In the arrangement 30 described in relation to FIG. 3(a), the support means 31 supports the shoe body such that platform 12 is disposed parallel to the bearing surface and the forcing means acts on the shoe body by way of the platform to maintain the parallelism and define a uniform separation between bearing surface and platform that gives a uniform lining thickness both along the length of, and across the width of, the platform. It will be appreciated that in operation within a brake, the operative alignment of the shoe with respect to a brake drum may be defined by way of the bracing web 13, that is, with the drum surface extending perpendicularly to the plane of the web, and that although the platform is nominally perpendicular to the web in a widthwise direction, it may not be so in practice. As a result the surface of a lining defined by the constraining means and support means parallel to the platform may not contact the drum properly across its width until a considerable amount of lining has been worn away.
To migrate such effect, the support means may support the shoe body by way of the bracing web, which thereby forms the defined part of the shoe body, and with the web plane aligned perpendicularly to the width of the bearing surface. The forcing means causes the lining element to be sandwiched between platform and bearing surface with the initial constraining pressure acting by way of the lining element at their closest points somewhat reduced elsewhere across the width if the platform is not truly perpendicular to the plane of the web. During curing, the lining element is therefore permitted to expand to fill such gap or gaps before being inhibited by the constraining pressure and the resultant lining, although varying in thickness across the width of the platform and partly of uneven final density, nevertheless presents a major face that is perpendicular to the bracing web. FIGS. 4(a) and 4(b) are cross-sectional through such an arrangement, which is otherwise similar to FIG. 3(a), in which support of the web in relation to the bearing surface is effected and lack of perpendicularity between platform and bracing web is greatly exaggerated for illustrative purposes. FIG. 4(a) illustrates the situation before curing the resins and FIG. 4(b) afterwards.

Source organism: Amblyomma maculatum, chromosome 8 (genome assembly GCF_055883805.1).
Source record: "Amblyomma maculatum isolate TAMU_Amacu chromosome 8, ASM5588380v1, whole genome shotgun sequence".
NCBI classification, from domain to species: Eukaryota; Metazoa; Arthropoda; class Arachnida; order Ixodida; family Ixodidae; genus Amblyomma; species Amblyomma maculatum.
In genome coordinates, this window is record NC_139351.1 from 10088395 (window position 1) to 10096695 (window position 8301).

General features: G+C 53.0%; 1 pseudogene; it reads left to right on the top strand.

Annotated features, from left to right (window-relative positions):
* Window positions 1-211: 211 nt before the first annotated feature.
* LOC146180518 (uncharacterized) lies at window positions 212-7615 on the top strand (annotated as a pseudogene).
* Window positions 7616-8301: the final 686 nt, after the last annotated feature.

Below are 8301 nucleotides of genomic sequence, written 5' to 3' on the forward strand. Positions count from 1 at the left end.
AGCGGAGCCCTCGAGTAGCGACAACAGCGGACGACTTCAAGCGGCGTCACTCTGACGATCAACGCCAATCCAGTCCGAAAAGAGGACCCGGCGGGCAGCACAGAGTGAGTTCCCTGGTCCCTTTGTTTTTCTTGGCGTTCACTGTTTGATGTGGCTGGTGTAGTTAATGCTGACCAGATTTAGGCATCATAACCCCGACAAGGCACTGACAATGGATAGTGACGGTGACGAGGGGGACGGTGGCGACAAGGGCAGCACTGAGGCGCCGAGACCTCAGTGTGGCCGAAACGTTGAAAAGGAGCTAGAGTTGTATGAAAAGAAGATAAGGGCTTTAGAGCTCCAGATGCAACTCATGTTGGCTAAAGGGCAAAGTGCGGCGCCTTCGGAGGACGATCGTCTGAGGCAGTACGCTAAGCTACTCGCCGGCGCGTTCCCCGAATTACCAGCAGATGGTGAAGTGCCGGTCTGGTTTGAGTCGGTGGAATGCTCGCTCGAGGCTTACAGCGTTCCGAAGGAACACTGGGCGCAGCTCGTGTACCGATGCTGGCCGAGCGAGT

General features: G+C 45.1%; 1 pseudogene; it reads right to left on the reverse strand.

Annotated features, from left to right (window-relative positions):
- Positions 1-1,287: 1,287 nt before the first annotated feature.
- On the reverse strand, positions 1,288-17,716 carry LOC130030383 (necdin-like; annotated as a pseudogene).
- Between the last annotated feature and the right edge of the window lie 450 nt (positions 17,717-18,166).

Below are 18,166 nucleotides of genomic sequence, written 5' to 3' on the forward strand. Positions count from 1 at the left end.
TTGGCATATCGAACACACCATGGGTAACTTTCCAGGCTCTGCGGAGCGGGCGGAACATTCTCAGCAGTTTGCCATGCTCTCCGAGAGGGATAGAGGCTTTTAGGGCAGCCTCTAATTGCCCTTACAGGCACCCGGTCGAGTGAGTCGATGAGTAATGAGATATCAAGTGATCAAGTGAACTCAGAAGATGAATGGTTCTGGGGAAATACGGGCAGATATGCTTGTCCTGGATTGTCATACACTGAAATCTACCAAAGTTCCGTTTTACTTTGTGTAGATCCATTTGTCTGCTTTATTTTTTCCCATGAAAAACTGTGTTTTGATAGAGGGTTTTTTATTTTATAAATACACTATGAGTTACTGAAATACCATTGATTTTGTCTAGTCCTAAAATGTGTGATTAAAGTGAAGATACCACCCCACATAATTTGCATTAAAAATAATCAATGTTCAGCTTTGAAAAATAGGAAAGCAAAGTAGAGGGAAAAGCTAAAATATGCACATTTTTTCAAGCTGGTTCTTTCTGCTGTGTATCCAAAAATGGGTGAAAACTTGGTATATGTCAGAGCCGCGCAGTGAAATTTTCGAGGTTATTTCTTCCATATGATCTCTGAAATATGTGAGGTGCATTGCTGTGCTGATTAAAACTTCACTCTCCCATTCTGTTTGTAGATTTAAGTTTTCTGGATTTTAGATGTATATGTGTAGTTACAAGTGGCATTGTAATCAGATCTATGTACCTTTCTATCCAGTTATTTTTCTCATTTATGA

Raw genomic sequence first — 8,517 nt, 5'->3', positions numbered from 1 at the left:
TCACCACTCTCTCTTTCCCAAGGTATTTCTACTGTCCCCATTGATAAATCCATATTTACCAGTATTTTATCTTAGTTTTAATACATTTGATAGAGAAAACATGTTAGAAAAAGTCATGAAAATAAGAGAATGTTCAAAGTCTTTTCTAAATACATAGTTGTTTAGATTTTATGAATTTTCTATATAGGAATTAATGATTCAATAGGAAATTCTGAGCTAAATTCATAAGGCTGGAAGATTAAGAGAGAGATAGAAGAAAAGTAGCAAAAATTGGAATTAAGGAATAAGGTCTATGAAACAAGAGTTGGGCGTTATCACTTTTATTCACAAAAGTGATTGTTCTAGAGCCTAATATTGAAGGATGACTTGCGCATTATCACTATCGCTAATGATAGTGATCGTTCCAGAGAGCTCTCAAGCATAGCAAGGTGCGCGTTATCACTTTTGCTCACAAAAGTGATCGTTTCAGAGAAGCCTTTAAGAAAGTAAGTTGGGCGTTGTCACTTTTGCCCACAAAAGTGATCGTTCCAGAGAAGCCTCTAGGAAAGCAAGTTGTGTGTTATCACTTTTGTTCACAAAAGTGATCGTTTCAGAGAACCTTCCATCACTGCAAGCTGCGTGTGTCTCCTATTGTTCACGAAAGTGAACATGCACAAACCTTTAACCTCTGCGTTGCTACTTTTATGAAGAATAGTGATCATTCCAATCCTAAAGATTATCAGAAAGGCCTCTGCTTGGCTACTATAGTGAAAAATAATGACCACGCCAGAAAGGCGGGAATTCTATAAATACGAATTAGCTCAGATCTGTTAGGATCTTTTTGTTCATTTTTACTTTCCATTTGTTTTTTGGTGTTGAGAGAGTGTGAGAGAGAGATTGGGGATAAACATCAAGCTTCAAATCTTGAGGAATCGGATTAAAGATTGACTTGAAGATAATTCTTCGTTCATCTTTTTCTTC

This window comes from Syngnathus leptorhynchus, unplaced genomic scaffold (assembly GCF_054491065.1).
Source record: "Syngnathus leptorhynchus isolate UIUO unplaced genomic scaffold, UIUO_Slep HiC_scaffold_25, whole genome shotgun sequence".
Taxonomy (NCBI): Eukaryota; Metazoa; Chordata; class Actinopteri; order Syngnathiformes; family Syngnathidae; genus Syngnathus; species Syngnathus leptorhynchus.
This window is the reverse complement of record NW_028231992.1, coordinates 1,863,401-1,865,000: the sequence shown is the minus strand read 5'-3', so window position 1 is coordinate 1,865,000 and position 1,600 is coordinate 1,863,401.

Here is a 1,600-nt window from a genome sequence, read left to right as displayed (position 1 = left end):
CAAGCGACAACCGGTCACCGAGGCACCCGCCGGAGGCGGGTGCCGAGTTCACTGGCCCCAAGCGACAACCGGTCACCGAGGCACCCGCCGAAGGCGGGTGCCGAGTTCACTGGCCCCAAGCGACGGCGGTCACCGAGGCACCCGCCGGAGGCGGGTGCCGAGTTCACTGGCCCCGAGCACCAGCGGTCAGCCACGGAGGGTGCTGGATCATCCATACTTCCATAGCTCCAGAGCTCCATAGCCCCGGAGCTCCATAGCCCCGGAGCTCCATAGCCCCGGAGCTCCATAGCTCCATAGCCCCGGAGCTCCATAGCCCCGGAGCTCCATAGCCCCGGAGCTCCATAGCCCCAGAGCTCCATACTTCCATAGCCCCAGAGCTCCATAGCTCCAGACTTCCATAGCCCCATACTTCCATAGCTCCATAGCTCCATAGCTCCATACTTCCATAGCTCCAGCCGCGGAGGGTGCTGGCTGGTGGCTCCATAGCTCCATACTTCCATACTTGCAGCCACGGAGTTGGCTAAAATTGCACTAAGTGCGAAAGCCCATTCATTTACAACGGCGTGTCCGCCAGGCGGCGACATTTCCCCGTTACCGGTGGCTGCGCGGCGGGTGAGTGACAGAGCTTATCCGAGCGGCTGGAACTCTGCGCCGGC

The arrangement exemplified by 30 in FIG. 3(a) may take other forms, particularly in relation to accommodating one shoe body and restraining means in the form of a simple arcuate strip terminating at the locating points 35, 36. The forcing means may cause the support means to press the lining element against the relatively fixed bearing surface or alternatively, or additionally, may cause the locating points 35, 36 to move the bearing surface (or surfaces) towards the platform (or platforms).
It will be appreciated that notwithstanding the precise form of restraining means and forcing means, the arrangement has to receive a lining element that is shorter and narrower than the bearing surface and the platform. Most conveniently, by having the arrangement such that the (or one) bearing surface is disposed substantially horizontally and upwardly facing, with the forcing means arranged to move the shoe body vertically downwardly, the lining element may be stably positioned on the bearing surface centrally between its edges prior to it being sandwiched and thereafter held in constraint. Where as shown in FIG. 3(a) two shoe bodies are disposed back-to-back, the lining element associated with the upper shoe may be stably placed on the correspondingly horizontally disposed and upwardly facing platform.